Articles in this issue:

  • John Grady
    Mark S. Nagel

    On February 15, 2013, Heisman Trophy winner Johnny Manziel’s licensing company, JMAN2 Enterprises LLC, filed suit against Eric Vaughn, who had been selling a variety of shirts that featured the phrase “Keep Calm and Johnny Football” with various uses of Texas A&M’s color scheme and/or protected logos (Watson, 2013a). Manziel filed to register a trademark in his nickname “Johnny Football” during the 2012 season prior to winning the Heisman Trophy (the trademark registration was still pending approval before the U.S. Patent and Trademark Office [USPTO] at the time of this writing). His...Read more

  • Cindy Lee
    Hyejin Bang
    Donghun Lee

    The purpose of this study was to examine whether there is a fit between nature of negative incidents (competency-related vs. integrity-related) and response types (apology vs. denial) in recovering trust and inducing forgiveness in the sport context. It was hypothesized that there is an interaction between nature of incident and response types: Apology works better for competency-related incidents while denial has a better fit with integrity-related incidents. The pilot study was conducted with a hypothetical persona, and the results of MANOVA showed that there was no interaction, but main...Read more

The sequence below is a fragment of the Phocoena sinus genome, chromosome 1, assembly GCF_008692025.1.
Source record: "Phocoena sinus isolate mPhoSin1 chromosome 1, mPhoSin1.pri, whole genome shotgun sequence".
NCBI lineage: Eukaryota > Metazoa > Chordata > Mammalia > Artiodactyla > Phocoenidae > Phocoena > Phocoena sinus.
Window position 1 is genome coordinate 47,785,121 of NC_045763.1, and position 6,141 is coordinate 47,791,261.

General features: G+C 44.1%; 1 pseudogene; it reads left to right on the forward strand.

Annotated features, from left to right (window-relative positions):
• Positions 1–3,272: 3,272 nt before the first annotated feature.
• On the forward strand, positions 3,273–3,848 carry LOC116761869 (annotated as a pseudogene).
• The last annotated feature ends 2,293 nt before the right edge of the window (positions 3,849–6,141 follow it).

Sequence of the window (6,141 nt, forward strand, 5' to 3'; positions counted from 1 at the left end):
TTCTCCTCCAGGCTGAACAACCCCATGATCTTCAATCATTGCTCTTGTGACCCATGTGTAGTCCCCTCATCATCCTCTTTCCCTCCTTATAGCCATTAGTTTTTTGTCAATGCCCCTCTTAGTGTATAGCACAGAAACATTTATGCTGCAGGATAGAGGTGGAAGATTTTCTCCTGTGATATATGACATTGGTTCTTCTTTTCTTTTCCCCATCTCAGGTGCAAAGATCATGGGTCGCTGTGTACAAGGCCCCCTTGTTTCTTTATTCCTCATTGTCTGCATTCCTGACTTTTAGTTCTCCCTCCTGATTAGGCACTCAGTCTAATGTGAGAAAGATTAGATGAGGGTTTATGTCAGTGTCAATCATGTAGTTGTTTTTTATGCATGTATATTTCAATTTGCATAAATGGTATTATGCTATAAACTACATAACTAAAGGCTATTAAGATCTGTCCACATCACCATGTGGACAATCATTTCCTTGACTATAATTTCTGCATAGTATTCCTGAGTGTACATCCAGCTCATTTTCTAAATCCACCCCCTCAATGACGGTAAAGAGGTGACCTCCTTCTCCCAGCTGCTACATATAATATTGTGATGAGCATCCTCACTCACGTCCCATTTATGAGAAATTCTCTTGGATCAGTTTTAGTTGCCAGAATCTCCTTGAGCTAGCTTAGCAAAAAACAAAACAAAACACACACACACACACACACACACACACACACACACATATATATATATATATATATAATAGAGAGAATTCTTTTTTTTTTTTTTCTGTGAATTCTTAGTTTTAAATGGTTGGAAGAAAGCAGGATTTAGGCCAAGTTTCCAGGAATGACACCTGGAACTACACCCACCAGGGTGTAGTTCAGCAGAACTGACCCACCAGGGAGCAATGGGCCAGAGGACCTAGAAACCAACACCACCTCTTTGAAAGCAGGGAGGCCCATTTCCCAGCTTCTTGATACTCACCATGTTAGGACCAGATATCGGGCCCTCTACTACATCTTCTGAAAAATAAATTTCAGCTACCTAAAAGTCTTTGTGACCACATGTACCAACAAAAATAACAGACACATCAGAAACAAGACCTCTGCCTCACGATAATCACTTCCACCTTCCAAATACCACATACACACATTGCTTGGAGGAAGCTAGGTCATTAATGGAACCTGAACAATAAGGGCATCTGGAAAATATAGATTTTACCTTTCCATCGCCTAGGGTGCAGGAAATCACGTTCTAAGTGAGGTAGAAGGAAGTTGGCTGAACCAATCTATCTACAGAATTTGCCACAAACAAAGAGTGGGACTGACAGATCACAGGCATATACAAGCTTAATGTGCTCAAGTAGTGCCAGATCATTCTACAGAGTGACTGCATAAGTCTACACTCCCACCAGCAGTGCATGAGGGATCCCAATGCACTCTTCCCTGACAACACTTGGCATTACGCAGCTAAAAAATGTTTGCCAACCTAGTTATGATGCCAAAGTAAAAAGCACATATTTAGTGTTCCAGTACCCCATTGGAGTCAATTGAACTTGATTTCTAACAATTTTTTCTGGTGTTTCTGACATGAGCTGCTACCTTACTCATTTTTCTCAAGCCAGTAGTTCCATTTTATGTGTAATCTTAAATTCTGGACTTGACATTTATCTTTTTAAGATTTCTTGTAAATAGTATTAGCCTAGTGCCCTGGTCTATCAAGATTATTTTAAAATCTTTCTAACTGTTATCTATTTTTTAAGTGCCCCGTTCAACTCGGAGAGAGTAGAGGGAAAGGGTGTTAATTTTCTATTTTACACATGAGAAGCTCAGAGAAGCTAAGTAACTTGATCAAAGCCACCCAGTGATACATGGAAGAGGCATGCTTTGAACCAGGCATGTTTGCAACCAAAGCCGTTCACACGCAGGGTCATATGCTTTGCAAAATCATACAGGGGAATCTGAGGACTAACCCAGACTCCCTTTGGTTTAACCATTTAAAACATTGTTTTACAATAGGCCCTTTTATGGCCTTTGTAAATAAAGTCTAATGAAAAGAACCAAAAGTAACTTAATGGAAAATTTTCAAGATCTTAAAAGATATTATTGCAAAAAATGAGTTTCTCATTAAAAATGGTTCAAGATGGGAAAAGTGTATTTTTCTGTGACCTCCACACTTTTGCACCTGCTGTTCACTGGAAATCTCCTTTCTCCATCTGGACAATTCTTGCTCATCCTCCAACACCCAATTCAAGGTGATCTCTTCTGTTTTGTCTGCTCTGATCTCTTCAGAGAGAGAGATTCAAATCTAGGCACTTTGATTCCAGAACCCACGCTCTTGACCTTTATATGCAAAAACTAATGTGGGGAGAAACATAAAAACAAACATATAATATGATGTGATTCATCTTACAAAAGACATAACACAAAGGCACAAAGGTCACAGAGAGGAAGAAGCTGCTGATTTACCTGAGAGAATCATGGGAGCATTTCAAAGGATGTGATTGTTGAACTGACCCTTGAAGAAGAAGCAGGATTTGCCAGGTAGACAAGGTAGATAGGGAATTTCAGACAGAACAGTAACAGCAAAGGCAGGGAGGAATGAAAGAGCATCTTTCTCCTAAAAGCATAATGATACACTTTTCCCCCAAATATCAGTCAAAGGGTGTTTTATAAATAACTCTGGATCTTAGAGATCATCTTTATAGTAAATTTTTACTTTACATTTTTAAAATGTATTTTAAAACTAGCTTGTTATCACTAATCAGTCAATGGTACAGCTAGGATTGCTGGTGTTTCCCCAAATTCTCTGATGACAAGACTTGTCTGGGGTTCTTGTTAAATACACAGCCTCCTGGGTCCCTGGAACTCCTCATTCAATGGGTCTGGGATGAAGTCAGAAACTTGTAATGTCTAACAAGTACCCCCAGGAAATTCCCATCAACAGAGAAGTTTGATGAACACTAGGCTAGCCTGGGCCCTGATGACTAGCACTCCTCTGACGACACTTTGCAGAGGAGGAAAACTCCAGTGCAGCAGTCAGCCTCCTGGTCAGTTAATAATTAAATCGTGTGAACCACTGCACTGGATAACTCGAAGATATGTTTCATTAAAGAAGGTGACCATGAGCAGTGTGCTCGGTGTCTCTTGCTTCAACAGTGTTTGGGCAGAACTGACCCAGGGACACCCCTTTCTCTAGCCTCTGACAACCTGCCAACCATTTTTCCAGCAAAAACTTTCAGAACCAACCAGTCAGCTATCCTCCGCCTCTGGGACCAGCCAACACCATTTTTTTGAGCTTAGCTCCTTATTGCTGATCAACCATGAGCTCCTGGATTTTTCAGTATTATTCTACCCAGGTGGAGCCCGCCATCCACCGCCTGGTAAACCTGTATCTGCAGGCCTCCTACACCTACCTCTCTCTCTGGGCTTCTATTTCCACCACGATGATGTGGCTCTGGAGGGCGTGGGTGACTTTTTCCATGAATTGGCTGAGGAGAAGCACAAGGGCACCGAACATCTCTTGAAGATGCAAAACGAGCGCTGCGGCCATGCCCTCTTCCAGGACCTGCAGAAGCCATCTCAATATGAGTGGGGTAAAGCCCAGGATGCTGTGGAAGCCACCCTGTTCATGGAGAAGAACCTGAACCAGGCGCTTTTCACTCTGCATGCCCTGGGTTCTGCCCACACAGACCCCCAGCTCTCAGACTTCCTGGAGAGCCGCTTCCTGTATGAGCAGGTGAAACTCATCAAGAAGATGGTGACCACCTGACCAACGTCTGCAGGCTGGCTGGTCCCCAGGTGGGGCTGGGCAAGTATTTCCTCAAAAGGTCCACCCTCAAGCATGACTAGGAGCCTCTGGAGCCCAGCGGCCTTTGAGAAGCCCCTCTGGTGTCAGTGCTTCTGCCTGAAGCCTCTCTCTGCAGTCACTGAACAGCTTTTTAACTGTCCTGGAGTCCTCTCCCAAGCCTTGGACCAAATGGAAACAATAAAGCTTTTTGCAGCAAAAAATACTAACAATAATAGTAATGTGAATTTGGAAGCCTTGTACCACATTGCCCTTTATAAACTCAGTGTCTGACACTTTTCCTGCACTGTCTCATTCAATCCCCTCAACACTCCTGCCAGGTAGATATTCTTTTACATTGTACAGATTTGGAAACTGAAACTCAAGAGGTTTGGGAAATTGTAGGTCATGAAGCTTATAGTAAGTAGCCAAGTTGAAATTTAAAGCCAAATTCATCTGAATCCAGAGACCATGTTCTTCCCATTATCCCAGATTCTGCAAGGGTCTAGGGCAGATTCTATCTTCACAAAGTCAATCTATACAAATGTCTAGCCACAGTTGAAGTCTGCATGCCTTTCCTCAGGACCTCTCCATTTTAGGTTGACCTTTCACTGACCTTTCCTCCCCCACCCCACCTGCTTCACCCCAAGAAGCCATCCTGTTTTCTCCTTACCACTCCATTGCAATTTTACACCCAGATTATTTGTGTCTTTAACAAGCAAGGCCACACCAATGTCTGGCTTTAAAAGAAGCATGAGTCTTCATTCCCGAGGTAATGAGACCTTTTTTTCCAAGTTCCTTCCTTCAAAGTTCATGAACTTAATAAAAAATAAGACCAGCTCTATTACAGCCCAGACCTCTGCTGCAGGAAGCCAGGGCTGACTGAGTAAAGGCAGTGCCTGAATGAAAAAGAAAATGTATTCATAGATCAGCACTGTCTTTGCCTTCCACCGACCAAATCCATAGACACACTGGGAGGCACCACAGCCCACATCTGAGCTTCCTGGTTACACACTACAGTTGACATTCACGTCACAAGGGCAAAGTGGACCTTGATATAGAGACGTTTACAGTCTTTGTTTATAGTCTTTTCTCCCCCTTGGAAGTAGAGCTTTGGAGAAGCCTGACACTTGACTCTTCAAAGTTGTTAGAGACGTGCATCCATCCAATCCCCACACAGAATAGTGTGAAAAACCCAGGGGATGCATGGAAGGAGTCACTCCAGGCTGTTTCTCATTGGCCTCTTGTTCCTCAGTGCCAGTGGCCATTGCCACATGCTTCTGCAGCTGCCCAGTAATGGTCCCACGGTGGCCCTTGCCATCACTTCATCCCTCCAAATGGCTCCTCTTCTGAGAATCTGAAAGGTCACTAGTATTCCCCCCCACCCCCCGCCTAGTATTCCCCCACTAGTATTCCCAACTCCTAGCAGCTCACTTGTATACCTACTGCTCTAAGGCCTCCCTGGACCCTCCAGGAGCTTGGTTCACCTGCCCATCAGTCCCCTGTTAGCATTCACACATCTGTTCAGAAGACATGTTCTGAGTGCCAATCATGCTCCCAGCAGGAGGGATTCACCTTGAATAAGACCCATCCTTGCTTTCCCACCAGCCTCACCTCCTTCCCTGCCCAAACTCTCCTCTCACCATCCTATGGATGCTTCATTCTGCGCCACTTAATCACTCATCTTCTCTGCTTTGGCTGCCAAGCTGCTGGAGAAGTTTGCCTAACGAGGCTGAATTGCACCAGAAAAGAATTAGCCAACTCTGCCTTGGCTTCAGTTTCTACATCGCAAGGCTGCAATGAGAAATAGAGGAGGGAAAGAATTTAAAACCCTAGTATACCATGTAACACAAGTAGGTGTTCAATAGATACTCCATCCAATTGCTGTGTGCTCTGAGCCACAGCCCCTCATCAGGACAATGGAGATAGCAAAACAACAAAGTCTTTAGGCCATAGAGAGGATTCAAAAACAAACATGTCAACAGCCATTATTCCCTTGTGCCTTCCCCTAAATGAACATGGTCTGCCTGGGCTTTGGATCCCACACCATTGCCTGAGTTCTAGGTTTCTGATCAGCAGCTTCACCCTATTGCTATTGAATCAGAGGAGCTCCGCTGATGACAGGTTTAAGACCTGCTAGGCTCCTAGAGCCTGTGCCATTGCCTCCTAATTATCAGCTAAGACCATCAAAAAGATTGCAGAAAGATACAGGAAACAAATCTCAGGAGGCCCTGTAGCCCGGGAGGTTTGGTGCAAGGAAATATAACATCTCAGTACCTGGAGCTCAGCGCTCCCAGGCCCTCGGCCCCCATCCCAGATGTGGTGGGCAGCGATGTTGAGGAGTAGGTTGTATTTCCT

• Patrick Walsh
    Galen Clavio
    M. David Lovell
    Matthew Blaszka

    Research on both brand personality and social media in sport is still in their respective developmental stages, and to date no research has examined the impact of social media use on sport brands. This study was the first to examine if differences exist in the brand personality of a sport event between those that use the events social media page and those that do not. After surveying fans of a major National Collegiate Athletic Association (NCAA) event, the results revealed that eight of the nine brand personality items were rated significantly higher for users of the event’s Facebook page...Read more

  • Aron Levin
    Joe Cobbs
    Fred Beasley
    Chris Manolis

    Advertising, sponsorships, and other marketing communications are commonplace in the contemporary world of sports. Are sports fans irritated and annoyed by this commercial bombardment or are they accepting of the role of sports advertising? This study investigates consumers’ perceptions of commercial messages during televised sporting events. The results indicate that fans of two of the most popular US sports (NFL and NASCAR) generally have high levels of sport commercial acceptance (SCA) in televised broadcasts. NASCAR fans—particularly those highly identified with the sport—are the most...Read more

  • Cody T. Havard
    Daniel L. Wann
    Timothy D. Ryan

    The current study quantitatively investigated how fan perceptions and willingness to consider committing anonymous acts of aggression toward participants of the rival teams differed between a rival in a current conference and an anticipated one in a new conference. A sample of 168 online fans of teams affected by conference realignment were administered a survey containing the Sport Rivalry Fan Perception Scale (SRFPS: Havard, Gray, Gould, Sharp, & Schaffer, 2013) and questions regarding willingness to consider committing anonymous acts of aggression (Wann, Haynes, McLean, & Pullen...Read more